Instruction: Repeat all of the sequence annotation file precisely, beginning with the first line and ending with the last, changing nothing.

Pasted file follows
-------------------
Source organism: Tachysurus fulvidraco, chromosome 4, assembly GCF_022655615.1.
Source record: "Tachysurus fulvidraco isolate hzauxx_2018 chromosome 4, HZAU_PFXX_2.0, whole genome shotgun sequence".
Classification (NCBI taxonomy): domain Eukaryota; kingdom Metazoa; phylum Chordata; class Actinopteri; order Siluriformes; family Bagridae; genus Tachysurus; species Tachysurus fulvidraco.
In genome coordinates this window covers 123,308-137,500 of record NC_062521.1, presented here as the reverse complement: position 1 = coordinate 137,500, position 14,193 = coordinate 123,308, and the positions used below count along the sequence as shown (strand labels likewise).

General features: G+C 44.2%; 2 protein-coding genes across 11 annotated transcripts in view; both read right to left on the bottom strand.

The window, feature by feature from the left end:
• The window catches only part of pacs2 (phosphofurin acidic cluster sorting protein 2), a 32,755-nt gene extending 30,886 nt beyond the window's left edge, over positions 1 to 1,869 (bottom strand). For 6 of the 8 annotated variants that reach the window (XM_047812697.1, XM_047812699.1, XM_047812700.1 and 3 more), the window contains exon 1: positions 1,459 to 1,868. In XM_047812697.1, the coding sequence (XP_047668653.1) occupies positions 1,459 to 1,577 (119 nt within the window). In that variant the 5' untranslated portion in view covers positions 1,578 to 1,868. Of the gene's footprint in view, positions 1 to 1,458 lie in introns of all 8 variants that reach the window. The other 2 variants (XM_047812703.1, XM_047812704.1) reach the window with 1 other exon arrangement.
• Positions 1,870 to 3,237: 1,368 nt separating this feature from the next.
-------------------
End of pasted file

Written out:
Source organism: Tachysurus fulvidraco, chromosome 4, assembly GCF_022655615.1.
Source record: "Tachysurus fulvidraco isolate hzauxx_2018 chromosome 4, HZAU_PFXX_2.0, whole genome shotgun sequence".
Classification (NCBI taxonomy): domain Eukaryota; kingdom Metazoa; phylum Chordata; class Actinopteri; order Siluriformes; family Bagridae; genus Tachysurus; species Tachysurus fulvidraco.
In genome coordinates this window covers 123,308-137,500 of record NC_062521.1, presented here as the reverse complement: position 1 = coordinate 137,500, position 14,193 = coordinate 123,308, and the positions used below count along the sequence as shown (strand labels likewise).

General features: G+C 44.2%; 2 protein-coding genes across 11 annotated transcripts in view; both read right to left on the bottom strand.

The window, feature by feature from the left end:
• The window catches only part of pacs2 (phosphofurin acidic cluster sorting protein 2), a 32,755-nt gene extending 30,886 nt beyond the window's left edge, over positions 1 to 1,869 (bottom strand). For 6 of the 8 annotated variants that reach the window (XM_047812697.1, XM_047812699.1, XM_047812700.1 and 3 more), the window contains exon 1: positions 1,459 to 1,868. In XM_047812697.1, the coding sequence (XP_047668653.1) occupies positions 1,459 to 1,577 (119 nt within the window). In that variant the 5' untranslated portion in view covers positions 1,578 to 1,868. Of the gene's footprint in view, positions 1 to 1,458 lie in introns of all 8 variants that reach the window. The other 2 variants (XM_047812703.1, XM_047812704.1) reach the window with 1 other exon arrangement.
• Positions 1,870 to 3,237: 1,368 nt separating this feature from the next.